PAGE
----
Tattoos in Japan have a long history, winding past the forbidden image it has in present Japanese society. It’s an integral part of the country’s culture, and its unique style separates itself from western tattoos. Though it goes by many a name; bunshin (文身, patterning the body), shisei (刺青, piercing with blue), etc., its most commonly known as irezumi (入れ墨, inserting ink). Traditionally done by hand (手 彫 り, てぼり) and using chisels and gouges, the art of tattooing is still nowadays so looked down upon that few artists exist in comparison to the outward nature of tattoos in the Western world.
The earliest tattoos, though when exactly is debated, seem to go back thousands of years ago. In the Jomon period (around 10,500 B.C. to 300 B.C.), clay figurines were found with marks historians thought to be tattoos. Later on, Chinese records stated that Japanese males bore heavy tattoos on their faces and bodies. The meaning then shifted to mark criminals as well as those lower on the caste system, ensuring that these individuals would be easily recognized within society. Interestingly enough, firefighters of the time wore the infamous full suit of tattoos as a spiritual protection, speaking of their bravery and rebellious image.
In the Edo period (1600-1868 A.D.), the era of ukiyo-e (浮世,うきよえ), or “floating world,” brought about an artistic and cultural revolution. Color prints encompassing everyday life in the Edo period were made by woodblock artists. One Chinese novel in particular, known to the Japanese as Suikoden, told a tale of courage and bravery that was illustrated with heroic tattooed men. This brought about an immediate demand for the type of tattoos seen in its woodblock illustrations, and tattoos in Japan instantly became popular.
These same woodblock artists moved on to become tattoo artists, employing the same tools on people as they used on their woodblocks. This is where the famous Nara ink comes about, the popular ink still used today that exhibits the characteristic blue-green color on skin.
There are popular themes when it comes to tattoos in Japanese culture, many of these taking from Ukiyo-e drawings (ever hear of the Great Wave off Kanagawa?) and ever constant symbols of Japan.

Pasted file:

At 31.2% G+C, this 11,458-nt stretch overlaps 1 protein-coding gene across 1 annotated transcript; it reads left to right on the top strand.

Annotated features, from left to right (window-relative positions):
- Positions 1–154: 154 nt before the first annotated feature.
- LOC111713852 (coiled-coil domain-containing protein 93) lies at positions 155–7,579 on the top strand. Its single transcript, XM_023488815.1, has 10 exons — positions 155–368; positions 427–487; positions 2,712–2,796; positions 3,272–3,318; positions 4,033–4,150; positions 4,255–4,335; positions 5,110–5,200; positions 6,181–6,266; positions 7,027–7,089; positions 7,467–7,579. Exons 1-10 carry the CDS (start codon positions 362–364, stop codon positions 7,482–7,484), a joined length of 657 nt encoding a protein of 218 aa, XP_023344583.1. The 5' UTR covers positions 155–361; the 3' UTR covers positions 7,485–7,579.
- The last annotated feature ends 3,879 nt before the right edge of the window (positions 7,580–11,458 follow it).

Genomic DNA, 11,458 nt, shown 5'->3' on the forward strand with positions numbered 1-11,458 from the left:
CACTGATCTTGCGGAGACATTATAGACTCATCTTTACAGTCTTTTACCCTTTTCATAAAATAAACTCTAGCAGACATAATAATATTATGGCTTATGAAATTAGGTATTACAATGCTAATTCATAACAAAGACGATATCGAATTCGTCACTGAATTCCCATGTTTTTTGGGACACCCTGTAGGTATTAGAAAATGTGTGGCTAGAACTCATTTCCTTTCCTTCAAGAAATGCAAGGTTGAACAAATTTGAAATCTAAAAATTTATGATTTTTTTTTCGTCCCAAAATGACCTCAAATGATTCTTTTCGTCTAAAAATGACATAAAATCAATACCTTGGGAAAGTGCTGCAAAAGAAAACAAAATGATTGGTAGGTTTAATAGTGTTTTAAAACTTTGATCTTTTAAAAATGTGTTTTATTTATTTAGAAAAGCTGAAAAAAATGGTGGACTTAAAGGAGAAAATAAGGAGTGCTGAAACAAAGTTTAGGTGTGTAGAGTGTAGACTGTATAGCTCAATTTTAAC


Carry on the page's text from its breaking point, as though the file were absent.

The Koi fish is probably one of the most recognized and popular symbols in Japanese culture. It is an auspicious meaning of luck and good fortune, found in the shapes of food, peaceful ponds, and tattoos all over.
The dragon comes from Chinese folklore. A benevolent symbol of wisdom, it goes hand in hand with the koi, as a Chinese legend speaks of a koi that climbs a waterfall and is transformed into a dragon as a reward. This tale of willpower and strength is why on May 5th in Japan, Children’s Day is celebrated with families raising flags of carps over their households.
Peony and Sakura Flowers
Peony flowers represent masculinity and courage. Cherry blossoms and chrysanthemums symbolize not giving up in times of adversity and courage in the face of death. The lotus flower, rising from murky waters to beautifully bloom, symbolizes attaining enlightenment.
Demons (鬼、おに) are a key element in Japanese folklore. With fangs, horns, and red (sometimes green or blue) skin, these supernatural beings have come to symbolize protectors, much like gargoyles in Western culture. This is why you’ll find Japanese buildings with oni-faced roof tiles (鬼瓦、おにがわら) when walking around.
Tattoos in Japan today
When the Meiji Restoration (1868) came about, the Japanese government sought a modern, refined culture where tattoos had no place in society. Though through post-World War II American occupation in 1948 tattoos were made legal again, the connotation of tattoos in Japan remains frowned upon.
Today, the overall image of tattoos are still associated with crime and the Yakuza. Full body suits with the characteristic rope design mean to show affiliation for Yakuza families, each having distinctive features. Funnily enough, nowadays many Yakuza choose to avoid tattoos for this very reason. It is for this reason that often gyms, pools, or onsen (温泉、おんせん) refuse access to those who have tattoos, no matter the meaning (I can speak from experience on this one!). The government does seem to be trying to encourage a softer stance in light of the influx of foreigners for the 2020 Olympics, many coming from cultures where tattoos aren’t seen the same way. For those planning a trip or study abroad experience, take a look at this site, which lists places that allow for tattoos. Don’t let that put you off, though! In my experience, I met plenty of friends—Japanese and non-Japanese alike—that I sat in friendly onsens with, peaceful as the rest!